Step 4: Prepare Your Pattern & Cut Your Fabric Pieces.

Print the included pattern at 100% scale. You may do this on a home printer by using the tile function, or if you have access, with an oversize roll printer such as an inexpensive blueprint copier. Larger copy shops often have these. Cut all the pattern pieces and pin them to your fabric paying special attention to the grain of fabric and any other considerations we've noted on the pattern and below. A 3/8 in. (10 mm) seam allowance is included for all seams unless otherwise specified. Using a sharp pair of scissors, carefully cut all of your fabric pieces:

Torso and Leg: Cut 2 of these on opposite sides of the fabric, for the left and right sides. (Each leg individually gets stitched up the inseam, then the pieces are stitched together down the center of the back and around the crotch to the bottom of the zipper)
Arm: Cut 2 of these on opposite sides of the fabric.
Wrist Cuff: Cut 2 of these, adjusted to your wrist size. (Sweatshirt fleece is not very stretchy so you can make them slightly large or use cuff ribbing or another stretchier fabric)
Hood: Fold fabric in half, lay straight edge along fold and cut 2 layers.
Pockets: Cut 2 on opposite sides of the fabric.

Step 5: Begin Construction

Make the Legs:
Stitch the inseam of each leg by folding wrong side out, matching up the edges and stitching from the hem to the crotch. Then turn one leg right-side out and leave the other inside-out.

Sew the halves together:
Insert the right-side out leg into the inside-out leg, match up all edges of both pieces, and pin in place. Starting where the neck comes together in the back, stitch the center seam from the the top, all the way down the back and around the crotch, about 6-8 in. (15-20 cm) past where the inseams meet. This will be where the bottom of the zipper meets and can be adjusted to match your zipper length later. Pull one leg out of the other and leave the garment inside-out.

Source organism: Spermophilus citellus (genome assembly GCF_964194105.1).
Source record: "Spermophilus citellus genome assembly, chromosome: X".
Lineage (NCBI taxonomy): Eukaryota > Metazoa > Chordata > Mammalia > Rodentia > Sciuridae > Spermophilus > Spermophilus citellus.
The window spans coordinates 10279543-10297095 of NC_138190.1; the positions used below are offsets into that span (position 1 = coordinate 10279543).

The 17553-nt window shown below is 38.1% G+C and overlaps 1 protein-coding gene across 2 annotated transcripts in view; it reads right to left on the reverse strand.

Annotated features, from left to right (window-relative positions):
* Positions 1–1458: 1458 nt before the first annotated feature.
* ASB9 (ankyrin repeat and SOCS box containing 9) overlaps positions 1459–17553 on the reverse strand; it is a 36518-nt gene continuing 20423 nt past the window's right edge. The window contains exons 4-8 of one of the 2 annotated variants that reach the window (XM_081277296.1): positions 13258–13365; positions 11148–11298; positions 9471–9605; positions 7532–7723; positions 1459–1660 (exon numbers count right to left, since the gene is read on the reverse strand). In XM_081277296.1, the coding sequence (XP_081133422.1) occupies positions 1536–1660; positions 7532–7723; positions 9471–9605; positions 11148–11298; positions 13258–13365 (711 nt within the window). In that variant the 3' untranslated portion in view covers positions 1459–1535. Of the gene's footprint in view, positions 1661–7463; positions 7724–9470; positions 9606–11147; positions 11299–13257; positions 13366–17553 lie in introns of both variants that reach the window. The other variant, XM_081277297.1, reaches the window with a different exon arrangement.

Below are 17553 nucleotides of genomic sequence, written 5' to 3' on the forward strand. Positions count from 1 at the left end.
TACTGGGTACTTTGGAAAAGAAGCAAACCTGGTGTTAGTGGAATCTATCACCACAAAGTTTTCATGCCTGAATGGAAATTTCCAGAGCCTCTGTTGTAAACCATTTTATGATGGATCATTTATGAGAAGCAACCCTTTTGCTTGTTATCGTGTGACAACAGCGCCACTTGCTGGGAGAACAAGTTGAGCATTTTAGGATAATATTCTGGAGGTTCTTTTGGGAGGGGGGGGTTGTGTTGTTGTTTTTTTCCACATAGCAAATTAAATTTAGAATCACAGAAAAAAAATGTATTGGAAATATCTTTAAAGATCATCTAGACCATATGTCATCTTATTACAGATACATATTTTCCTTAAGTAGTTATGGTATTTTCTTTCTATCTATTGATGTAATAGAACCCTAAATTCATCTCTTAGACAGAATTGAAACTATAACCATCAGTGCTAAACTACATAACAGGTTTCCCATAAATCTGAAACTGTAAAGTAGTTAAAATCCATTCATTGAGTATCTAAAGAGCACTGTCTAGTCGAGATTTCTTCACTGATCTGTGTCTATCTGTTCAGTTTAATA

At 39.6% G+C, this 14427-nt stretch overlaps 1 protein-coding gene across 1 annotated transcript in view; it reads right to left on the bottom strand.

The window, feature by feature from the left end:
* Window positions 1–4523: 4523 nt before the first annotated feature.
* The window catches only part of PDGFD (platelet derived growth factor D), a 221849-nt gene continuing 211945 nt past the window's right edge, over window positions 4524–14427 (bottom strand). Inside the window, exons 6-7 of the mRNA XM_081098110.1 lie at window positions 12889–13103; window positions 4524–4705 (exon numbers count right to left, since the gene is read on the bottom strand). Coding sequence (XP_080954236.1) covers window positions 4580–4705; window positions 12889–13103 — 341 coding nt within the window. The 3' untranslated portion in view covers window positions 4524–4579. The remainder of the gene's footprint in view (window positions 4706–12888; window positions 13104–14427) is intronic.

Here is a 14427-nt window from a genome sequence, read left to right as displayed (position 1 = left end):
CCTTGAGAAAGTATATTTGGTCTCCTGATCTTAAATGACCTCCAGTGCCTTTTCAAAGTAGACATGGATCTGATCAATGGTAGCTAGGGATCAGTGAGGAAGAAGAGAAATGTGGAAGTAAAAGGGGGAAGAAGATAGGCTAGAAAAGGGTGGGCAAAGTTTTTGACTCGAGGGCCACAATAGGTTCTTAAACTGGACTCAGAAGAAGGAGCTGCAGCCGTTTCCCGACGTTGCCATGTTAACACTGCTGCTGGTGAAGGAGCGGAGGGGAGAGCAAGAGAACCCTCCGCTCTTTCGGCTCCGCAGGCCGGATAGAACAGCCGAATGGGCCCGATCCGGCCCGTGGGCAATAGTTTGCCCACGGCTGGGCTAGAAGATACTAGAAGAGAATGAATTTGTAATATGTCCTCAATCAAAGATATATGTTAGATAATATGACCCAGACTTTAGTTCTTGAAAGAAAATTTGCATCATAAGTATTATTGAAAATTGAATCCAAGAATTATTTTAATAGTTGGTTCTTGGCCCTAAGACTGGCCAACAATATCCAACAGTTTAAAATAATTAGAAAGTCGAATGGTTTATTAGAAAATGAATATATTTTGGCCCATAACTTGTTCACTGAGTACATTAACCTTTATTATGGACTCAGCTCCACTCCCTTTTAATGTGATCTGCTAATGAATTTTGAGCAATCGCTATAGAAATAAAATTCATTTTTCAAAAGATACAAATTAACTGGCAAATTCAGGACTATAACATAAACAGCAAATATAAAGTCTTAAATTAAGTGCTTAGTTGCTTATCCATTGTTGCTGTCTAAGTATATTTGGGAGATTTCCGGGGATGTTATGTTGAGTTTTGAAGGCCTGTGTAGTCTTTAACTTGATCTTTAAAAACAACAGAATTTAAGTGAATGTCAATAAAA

Step 6: Add the Arms

Stitch the underside of each arm together by folding inside out and stitching from the wrist to where the arm attaches to the torso.

Turn each arm right-side out, lay between each half of the torso and match up the edges and notches. The underarm seam should match up with the bottom of the “V”shaped armhole in the garment. Pin in place and stitch all the way around. A small section of each arm piece should make up part of the neck of the garment.

Make and attach the wrist cuffs:
Fold each cuff in half the long way with the right-side of the fabric out. Bring the ends together and stitch along the edge. Flip so the seam is on the inside of the cuff. Insert into wrist of arm piece, folded edge first, so the 2 rough edges of the folded cuff meet the edge of the arm piece. Cuff seam should also meet up with the underarm seam. Pin in place and stitch around wrist.

Step 7: Finish the Legs

Trim legs to correct length, with enough extra for about 1 1/4 in. (3 cm) hem. Sew hem and cut a slit on the inside for elastic. Cut a piece of 1” (2.5 cm) elastic long enough to fit around your ankle with about 1” (2.5 cm) of overlap. Slide elastic through the slit around the ankle and sew overlap together. Slide the seam back into the slit and whipstitch it shut. Repeat for second ankle.

Step 8: Make and Attach the Hood